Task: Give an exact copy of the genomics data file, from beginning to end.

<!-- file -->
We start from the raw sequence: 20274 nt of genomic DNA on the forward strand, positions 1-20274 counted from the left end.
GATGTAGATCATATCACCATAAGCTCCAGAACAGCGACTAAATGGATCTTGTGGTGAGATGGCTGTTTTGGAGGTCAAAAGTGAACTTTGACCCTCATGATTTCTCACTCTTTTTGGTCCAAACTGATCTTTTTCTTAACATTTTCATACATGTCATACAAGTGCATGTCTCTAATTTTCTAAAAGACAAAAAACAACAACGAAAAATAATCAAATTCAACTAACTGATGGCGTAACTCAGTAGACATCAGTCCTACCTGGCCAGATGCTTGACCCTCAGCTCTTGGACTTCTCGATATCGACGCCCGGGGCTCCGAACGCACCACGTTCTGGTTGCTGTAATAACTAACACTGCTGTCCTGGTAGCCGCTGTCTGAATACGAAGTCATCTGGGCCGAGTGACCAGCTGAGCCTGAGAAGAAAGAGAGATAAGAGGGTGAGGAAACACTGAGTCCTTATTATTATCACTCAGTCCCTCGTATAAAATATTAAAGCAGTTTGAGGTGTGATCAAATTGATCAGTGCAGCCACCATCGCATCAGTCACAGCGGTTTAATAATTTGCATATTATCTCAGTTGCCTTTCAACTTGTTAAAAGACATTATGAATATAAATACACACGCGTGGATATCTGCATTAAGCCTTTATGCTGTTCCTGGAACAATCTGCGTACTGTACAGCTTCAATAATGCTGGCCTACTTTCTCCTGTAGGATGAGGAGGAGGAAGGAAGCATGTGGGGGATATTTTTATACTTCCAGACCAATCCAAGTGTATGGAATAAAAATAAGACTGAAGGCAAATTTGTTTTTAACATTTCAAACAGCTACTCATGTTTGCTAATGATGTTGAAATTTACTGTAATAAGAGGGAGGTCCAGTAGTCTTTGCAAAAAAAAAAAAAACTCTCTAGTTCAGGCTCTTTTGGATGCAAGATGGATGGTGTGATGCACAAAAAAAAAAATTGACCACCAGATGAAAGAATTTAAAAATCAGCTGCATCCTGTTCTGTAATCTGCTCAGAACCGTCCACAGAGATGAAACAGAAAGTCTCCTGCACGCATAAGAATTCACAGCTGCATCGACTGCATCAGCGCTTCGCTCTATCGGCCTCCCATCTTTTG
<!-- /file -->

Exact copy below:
We start from the raw sequence: 20274 nt of genomic DNA on the forward strand, positions 1-20274 counted from the left end.
GATGTAGATCATATCACCATAAGCTCCAGAACAGCGACTAAATGGATCTTGTGGTGAGATGGCTGTTTTGGAGGTCAAAAGTGAACTTTGACCCTCATGATTTCTCACTCTTTTTGGTCCAAACTGATCTTTTTCTTAACATTTTCATACATGTCATACAAGTGCATGTCTCTAATTTTCTAAAAGACAAAAAACAACAACGAAAAATAATCAAATTCAACTAACTGATGGCGTAACTCAGTAGACATCAGTCCTACCTGGCCAGATGCTTGACCCTCAGCTCTTGGACTTCTCGATATCGACGCCCGGGGCTCCGAACGCACCACGTTCTGGTTGCTGTAATAACTAACACTGCTGTCCTGGTAGCCGCTGTCTGAATACGAAGTCATCTGGGCCGAGTGACCAGCTGAGCCTGAGAAGAAAGAGAGATAAGAGGGTGAGGAAACACTGAGTCCTTATTATTATCACTCAGTCCCTCGTATAAAATATTAAAGCAGTTTGAGGTGTGATCAAATTGATCAGTGCAGCCACCATCGCATCAGTCACAGCGGTTTAATAATTTGCATATTATCTCAGTTGCCTTTCAACTTGTTAAAAGACATTATGAATATAAATACACACGCGTGGATATCTGCATTAAGCCTTTATGCTGTTCCTGGAACAATCTGCGTACTGTACAGCTTCAATAATGCTGGCCTACTTTCTCCTGTAGGATGAGGAGGAGGAAGGAAGCATGTGGGGGATATTTTTATACTTCCAGACCAATCCAAGTGTATGGAATAAAAATAAGACTGAAGGCAAATTTGTTTTTAACATTTCAAACAGCTACTCATGTTTGCTAATGATGTTGAAATTTACTGTAATAAGAGGGAGGTCCAGTAGTCTTTGCAAAAAAAAAAAAAACTCTCTAGTTCAGGCTCTTTTGGATGCAAGATGGATGGTGTGATGCACAAAAAAAAAAATTGACCACCAGATGAAAGAATTTAAAAATCAGCTGCATCCTGTTCTGTAATCTGCTCAGAACCGTCCACAGAGATGAAACAGAAAGTCTCCTGCACGCATAAGAATTCACAGCTGCATCGACTGCATCAGCGCTTCGCTCTATCGGCCTCCCATCTTTTG